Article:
Mitchell said motorists who commit certain traffic violations are now given a citation rather than a verbal warning, but are given the opportunity to appear in municipal court to show they corrected the infraction.

“As long as they come in by the set court date and show that the headlight or taillight is fixed or registration is now valid, then the ticket becomes a compliance ticket and they don't have to come to court,” said Chief Mitchell. “They don't have to pay a fine.”

Calls for Service and traffic crashes
Other information included in the statistical analysis released by the department shows it received 5,658 calls for service from Oct. 26, 2013 through Oct. 26, 2014.

During the same period in the previous year, the department received 4,784 calls. In terms of percentage, that is a 15 percent increase.

In 2014, the department also handled eight injury traffic crashes and 103 traffic crashes causing property damage to the motorist's vehicle.

Data also indicates there were 11 hit-and-runs, as well as one report of a crash involving a pedestrian.

In 2013, there were 125 total traffic crashes. That was significantly down from the reported 168 traffic crashes in 2012.

A bright spot to the traffic crash analysis reflects no traffic fatalities over the past three consecutive years.

The Financial Numbers
The budget for the city's police department budget is approximately $1.04 million. DJ Gehrt, city administrator, said that is approximately $90,000 less than the previous year's budget of $1,131,608.

During the 2014 fiscal year (Nov.1, 2013-October 31, 2014), the expenditures for the Platte City Police department were approximately $1,011,000.

The Platte City Police Department's largest expenditure is “always staffing,” said Gehrt.

The Platte City Police Department is comprised of a police chief, a lieutenant, three sergeants, six patrol officers, and one administrative staff position.

The department also has 10 part-time reserve officers on the books, which are utilized to fill in for officers on vacation, undergoing training, using holiday time, and utilizing compensated time.

“The personnel costs in FY 2014 were close to $775,000, which includes regular salaries, part-time salaries, overtime pay, FICA, health insurance, LAGERS retirement, worker's compensation insurance and other benefits,” said Gehrt.

That is approximately $12,000 more than what the department proposed it would spend on personnel at the onset of the 2014 fiscal year.

Mitchell earns an annual salary of $76,333.71 in his role as chief. This year he brought home $3,679.71 more than last year.

Lt. Al Devalkenaere earns an annual salary of $55,659.55.

Police sergeants, who are paid by the hour, earn $21.43 to $24.09 per hour and patrol officers, who are also paid by the hour, receive $17.48 to $19.70 per hour.

A quick breakdown of the expenditures indicates that the Platte City Police Department will spend $129,922 on services, $60,895 on supplies, and $4,187 on capital expenses that would include equipment, building improvements, and furniture.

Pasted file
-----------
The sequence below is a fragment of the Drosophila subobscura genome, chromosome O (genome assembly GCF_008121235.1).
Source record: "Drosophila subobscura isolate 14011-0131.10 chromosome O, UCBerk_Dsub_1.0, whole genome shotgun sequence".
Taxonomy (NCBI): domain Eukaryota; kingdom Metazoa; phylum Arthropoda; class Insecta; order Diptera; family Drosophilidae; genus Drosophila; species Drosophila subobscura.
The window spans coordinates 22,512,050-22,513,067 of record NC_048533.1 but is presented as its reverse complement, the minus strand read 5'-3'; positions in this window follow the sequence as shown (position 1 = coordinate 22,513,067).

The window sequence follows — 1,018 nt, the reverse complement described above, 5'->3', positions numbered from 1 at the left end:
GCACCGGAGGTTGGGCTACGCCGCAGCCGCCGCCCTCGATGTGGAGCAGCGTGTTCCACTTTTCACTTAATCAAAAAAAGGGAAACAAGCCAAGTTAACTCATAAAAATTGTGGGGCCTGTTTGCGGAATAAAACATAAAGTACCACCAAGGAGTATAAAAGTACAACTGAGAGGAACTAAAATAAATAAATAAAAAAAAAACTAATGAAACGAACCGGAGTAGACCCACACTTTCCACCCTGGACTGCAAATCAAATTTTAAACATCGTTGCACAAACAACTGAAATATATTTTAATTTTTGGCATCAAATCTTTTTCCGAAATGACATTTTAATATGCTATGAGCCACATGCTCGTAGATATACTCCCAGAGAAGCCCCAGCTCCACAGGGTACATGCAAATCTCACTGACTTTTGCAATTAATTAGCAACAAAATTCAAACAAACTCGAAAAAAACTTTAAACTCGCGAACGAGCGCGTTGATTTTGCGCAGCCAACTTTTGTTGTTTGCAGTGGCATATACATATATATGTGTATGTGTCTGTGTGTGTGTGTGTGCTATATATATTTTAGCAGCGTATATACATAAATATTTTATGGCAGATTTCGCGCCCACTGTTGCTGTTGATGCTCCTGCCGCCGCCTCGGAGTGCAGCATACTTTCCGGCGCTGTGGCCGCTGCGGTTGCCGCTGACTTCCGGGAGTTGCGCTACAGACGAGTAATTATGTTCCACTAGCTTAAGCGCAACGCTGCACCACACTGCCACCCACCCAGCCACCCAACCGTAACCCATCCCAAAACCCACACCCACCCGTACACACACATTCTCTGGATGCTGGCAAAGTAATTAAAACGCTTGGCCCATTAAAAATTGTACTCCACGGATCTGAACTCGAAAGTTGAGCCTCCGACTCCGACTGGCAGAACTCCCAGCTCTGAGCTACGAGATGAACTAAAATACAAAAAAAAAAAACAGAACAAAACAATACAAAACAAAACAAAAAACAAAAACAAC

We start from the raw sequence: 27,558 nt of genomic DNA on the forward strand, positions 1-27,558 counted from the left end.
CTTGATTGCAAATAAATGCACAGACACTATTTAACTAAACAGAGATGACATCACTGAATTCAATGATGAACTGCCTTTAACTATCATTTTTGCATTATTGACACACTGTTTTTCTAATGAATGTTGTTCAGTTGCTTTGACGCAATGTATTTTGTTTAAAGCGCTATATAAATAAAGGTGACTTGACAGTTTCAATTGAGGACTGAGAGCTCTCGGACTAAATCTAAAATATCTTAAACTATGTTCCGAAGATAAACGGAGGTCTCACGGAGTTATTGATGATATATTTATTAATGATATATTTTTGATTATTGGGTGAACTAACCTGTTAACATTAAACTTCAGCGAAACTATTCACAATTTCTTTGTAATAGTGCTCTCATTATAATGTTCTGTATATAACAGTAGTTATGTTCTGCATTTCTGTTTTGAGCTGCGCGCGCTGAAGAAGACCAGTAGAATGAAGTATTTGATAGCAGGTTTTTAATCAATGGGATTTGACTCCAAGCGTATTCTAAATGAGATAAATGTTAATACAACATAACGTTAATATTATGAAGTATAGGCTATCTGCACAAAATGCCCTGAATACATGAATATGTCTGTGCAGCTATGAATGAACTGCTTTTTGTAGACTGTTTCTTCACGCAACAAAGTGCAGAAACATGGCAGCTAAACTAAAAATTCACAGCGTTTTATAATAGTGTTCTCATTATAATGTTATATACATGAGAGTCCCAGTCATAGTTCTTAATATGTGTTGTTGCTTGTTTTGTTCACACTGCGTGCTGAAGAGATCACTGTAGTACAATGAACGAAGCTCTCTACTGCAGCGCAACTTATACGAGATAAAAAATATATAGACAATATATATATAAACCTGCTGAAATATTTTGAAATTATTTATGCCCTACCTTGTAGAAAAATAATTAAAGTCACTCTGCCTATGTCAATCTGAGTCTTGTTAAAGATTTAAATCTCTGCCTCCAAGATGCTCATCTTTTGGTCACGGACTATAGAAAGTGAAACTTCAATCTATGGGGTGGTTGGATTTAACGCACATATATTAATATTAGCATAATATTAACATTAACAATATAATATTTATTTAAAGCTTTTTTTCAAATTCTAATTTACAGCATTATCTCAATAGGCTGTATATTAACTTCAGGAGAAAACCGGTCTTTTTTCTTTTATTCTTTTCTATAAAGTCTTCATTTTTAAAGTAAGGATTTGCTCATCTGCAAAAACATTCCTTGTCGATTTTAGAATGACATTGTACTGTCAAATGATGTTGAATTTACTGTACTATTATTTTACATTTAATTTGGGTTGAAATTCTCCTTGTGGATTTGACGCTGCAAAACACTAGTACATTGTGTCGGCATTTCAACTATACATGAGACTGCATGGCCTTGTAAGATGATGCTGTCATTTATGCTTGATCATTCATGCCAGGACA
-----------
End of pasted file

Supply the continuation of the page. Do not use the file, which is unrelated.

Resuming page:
Their budget also reflects a $60,296 allocation for the continual replacement of vehicles and equipment. Gehrt said the proposed calculation will fund the future replacement of not only vehicles and equipment, but other necessary expenses, including replace radios, light bars, mobile communications terminals, as well as vehicular camera systems.

“The theory behind this expenditure is that by the time a vehicle or equipment is worn out and needs replacing, the City has accumulated enough funds in a vehicle replacement account to pay for the replacement vehicle and equipment,” said Gehrt. “In the case of the police department, the $60,296 is a calculated amount to fund the anticipated replacement of the three police patrol vehicles (at the end of their 4 year lives) and the two police investigative and administrative vehicles (at the end of their seven year lives).”

Gehrt said the vehicle and equipment replacement figure is based on a 3% annual price increase for each item and reflects a minimal return value of the worn out item.

“For example, a patrol vehicle purchased in 2015 for $25,000 would cost an estimated $28,150 to replace in 2019,” said Gehrt. “With a four-year life span the annual transfer out asset replacement for that vehicle would be $7,034. We will make the same type of calculation for each vehicle and for each major end item that will need replacement funding. When all of those calculations are added up in FY 2014, the sum was $60,296.”

Gehrt said the city reviews the allocated amount on an annual basis to ensure the calculated figure is based on the actual replacement costs.

The police department is not the only department in Platte City that utilizes this replacement cost mechanism. All city departments designate funds for future purchases.

“The reasoning behind this type of budget is that it provides pay as you go funding for major items, allows us to have consistent expenditure forecasts, and shows the actual fiscal impact of annual operations on the city's assets. Essentially, this budget practice shows the impact of depreciation on the value of the city's vehicles and equipment in police, public works, water, wastewater and solid waste,” said Gehrt.